Friday, December 24, 2010

The highlight of my evening was the candlelight dinner that we had tonight . . . just the six of us.  We sang Silent Night and then prayed, and then the kids were their normal silly loud selves while we ate, despite my efforts to make it dark in hopes that the darkness would make them want to whisper at the table. 

It was a sweet dinner.  We each shared our favorite thing about Christmas, and the answer couldn't be presents, it had to be an experience or event. At his turn, Isaiah said (in true pastor's kid form), "I'm blessed that baby Jesus was born . . . . and that Santa is coming."  Ha!

My children are embracing what Christmas is really about, but there's no shielding a child from the commercialism, glitter, and Santa.  It's ok. The tree and Santa and presents and stockings and treats can stay. In this home, Jesus is the reason for everything . . . not just the season. 

Joy to the world, the LORD has come. Let earth receive her KING. 

Saturday, December 18, 2010

My oven

I spent most of the day in the kitchen mixing and baking sugar, butter, and other non-healthy ingredients. (This is Amy, by the way. Although, I didn't think most of you imagined Howie baking all day).

One of the reasons I love this season is because I love to share the things that come out of my kitchen. Currently, I have 3 batches of peppermint marshmallows, 2 chocolate pecan pies, and a dozen snowflake sugar cookies on my counter.

All this festive baking got me thinking about what next Christmas will look like for me, living in Kenya.  This might be my last Christmas in quite a while to make my peppermint marshmallows, which have turned into a solid tradition in our family.  I can't take my KitchenAid mixer to Africa with me. Even if I could, would they have peppermint extract? Gelatin? Can I still make my pie? Truth be told, there's not currently a working oven in the home where we'll be living. And what about a tree? Presents? Lights?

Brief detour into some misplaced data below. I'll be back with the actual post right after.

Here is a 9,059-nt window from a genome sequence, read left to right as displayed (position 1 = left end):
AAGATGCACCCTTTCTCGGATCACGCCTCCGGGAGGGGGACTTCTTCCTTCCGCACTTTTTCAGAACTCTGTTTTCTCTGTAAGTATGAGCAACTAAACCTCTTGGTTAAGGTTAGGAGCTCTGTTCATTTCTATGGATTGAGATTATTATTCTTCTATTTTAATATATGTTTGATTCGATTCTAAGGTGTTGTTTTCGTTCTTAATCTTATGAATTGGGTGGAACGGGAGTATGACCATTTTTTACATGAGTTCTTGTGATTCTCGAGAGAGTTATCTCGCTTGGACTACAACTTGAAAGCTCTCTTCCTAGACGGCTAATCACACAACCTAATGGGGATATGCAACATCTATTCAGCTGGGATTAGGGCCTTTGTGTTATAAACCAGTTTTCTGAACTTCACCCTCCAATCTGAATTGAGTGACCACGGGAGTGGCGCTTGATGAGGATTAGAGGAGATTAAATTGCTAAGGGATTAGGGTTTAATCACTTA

Today I had to lay my ideas about Christmas, with all it's traditions and bells and whistles, before the throne of God. I trust that God will continue to bless my family, regardless of what we have or don't have.  I believe that even if I don't have an oven (trust me, this is a BIG deal for me) I can still have a merry Christmas. I can still celebrate the birth of Jesus, and maybe even with more gratitude. Maybe not having all of those conveniences and shiny things will help me to slow down a little, love my neighbor better, spend more quality time with my husband instead of just asking him to run back to the grocery store for me, and spend more time with my children.

I don't feel guilty for having a decorated home or pies in the oven, but today I just started to wonder about life without them. I feel ready to embrace this as my last "American" Christmas for a while. I'm excited to learn what an African Christmas looks like, and excited to reinforce to my children that it's not about the tree, stockings, gifts or sweets.  

It's all about the Baby.